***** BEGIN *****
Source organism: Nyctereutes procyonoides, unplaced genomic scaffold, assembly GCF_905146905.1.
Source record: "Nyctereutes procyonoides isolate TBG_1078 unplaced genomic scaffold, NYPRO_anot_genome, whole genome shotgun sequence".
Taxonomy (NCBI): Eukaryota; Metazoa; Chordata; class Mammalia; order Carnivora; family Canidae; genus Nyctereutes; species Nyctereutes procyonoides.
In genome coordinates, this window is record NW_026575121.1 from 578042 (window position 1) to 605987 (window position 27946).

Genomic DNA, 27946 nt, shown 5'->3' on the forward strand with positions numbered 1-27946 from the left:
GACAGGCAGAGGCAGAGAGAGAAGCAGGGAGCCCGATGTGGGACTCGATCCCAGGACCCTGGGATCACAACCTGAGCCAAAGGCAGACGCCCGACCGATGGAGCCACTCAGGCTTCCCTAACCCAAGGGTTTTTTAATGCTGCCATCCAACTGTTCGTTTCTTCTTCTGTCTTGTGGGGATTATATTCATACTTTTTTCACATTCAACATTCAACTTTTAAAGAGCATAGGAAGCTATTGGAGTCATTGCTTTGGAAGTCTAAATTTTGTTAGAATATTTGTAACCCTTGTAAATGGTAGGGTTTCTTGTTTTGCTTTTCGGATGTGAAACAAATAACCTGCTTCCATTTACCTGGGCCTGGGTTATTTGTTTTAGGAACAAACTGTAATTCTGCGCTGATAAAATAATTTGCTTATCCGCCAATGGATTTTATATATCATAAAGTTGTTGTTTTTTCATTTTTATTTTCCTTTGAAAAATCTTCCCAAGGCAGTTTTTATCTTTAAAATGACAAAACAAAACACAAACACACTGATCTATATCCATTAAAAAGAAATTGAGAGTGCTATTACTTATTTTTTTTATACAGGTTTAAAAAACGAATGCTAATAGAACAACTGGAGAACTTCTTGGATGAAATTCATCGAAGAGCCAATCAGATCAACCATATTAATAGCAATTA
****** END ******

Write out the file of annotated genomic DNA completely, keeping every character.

Source organism: Nyctereutes procyonoides, unplaced genomic scaffold, assembly GCF_905146905.1.
Source record: "Nyctereutes procyonoides isolate TBG_1078 unplaced genomic scaffold, NYPRO_anot_genome, whole genome shotgun sequence".
Taxonomy (NCBI): Eukaryota; Metazoa; Chordata; class Mammalia; order Carnivora; family Canidae; genus Nyctereutes; species Nyctereutes procyonoides.
In genome coordinates, this window is record NW_026575121.1 from 578042 (window position 1) to 605987 (window position 27946).

Genomic DNA, 27946 nt, shown 5'->3' on the forward strand with positions numbered 1-27946 from the left:
GACAGGCAGAGGCAGAGAGAGAAGCAGGGAGCCCGATGTGGGACTCGATCCCAGGACCCTGGGATCACAACCTGAGCCAAAGGCAGACGCCCGACCGATGGAGCCACTCAGGCTTCCCTAACCCAAGGGTTTTTTAATGCTGCCATCCAACTGTTCGTTTCTTCTTCTGTCTTGTGGGGATTATATTCATACTTTTTTCACATTCAACATTCAACTTTTAAAGAGCATAGGAAGCTATTGGAGTCATTGCTTTGGAAGTCTAAATTTTGTTAGAATATTTGTAACCCTTGTAAATGGTAGGGTTTCTTGTTTTGCTTTTCGGATGTGAAACAAATAACCTGCTTCCATTTACCTGGGCCTGGGTTATTTGTTTTAGGAACAAACTGTAATTCTGCGCTGATAAAATAATTTGCTTATCCGCCAATGGATTTTATATATCATAAAGTTGTTGTTTTTTCATTTTTATTTTCCTTTGAAAAATCTTCCCAAGGCAGTTTTTATCTTTAAAATGACAAAACAAAACACAAACACACTGATCTATATCCATTAAAAAGAAATTGAGAGTGCTATTACTTATTTTTTTTATACAGGTTTAAAAAACGAATGCTAATAGAACAACTGGAGAACTTCTTGGATGAAATTCATCGAAGAGCCAATCAGATCAACCATATTAATAGCAATTA